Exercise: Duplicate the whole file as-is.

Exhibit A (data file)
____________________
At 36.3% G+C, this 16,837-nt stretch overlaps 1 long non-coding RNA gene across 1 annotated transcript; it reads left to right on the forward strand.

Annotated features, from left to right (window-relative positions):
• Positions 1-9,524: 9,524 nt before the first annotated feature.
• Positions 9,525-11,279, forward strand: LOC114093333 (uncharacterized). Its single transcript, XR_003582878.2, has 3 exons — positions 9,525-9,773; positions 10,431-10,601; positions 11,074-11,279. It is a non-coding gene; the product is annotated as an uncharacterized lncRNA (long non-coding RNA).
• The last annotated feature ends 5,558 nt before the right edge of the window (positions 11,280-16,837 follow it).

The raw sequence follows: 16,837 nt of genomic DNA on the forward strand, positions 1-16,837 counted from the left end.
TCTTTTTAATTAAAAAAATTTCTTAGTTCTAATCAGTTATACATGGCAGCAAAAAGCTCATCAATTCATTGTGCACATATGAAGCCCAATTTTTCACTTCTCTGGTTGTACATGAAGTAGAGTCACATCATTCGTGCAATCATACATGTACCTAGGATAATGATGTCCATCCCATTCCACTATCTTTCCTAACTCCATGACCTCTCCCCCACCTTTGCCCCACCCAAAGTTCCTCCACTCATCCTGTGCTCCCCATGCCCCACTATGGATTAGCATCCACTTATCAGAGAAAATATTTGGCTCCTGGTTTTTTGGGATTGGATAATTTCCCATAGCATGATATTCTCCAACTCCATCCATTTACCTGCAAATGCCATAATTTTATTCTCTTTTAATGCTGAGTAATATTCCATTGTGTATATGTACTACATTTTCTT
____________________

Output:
At 36.3% G+C, this 16,837-nt stretch overlaps 1 long non-coding RNA gene across 1 annotated transcript; it reads left to right on the forward strand.

Annotated features, from left to right (window-relative positions):
• Positions 1-9,524: 9,524 nt before the first annotated feature.
• Positions 9,525-11,279, forward strand: LOC114093333 (uncharacterized). Its single transcript, XR_003582878.2, has 3 exons — positions 9,525-9,773; positions 10,431-10,601; positions 11,074-11,279. It is a non-coding gene; the product is annotated as an uncharacterized lncRNA (long non-coding RNA).
• The last annotated feature ends 5,558 nt before the right edge of the window (positions 11,280-16,837 follow it).

The raw sequence follows: 16,837 nt of genomic DNA on the forward strand, positions 1-16,837 counted from the left end.
TCTTTTTAATTAAAAAAATTTCTTAGTTCTAATCAGTTATACATGGCAGCAAAAAGCTCATCAATTCATTGTGCACATATGAAGCCCAATTTTTCACTTCTCTGGTTGTACATGAAGTAGAGTCACATCATTCGTGCAATCATACATGTACCTAGGATAATGATGTCCATCCCATTCCACTATCTTTCCTAACTCCATGACCTCTCCCCCACCTTTGCCCCACCCAAAGTTCCTCCACTCATCCTGTGCTCCCCATGCCCCACTATGGATTAGCATCCACTTATCAGAGAAAATATTTGGCTCCTGGTTTTTTGGGATTGGATAATTTCCCATAGCATGATATTCTCCAACTCCATCCATTTACCTGCAAATGCCATAATTTTATTCTCTTTTAATGCTGAGTAATATTCCATTGTGTATATGTACTACATTTTCTT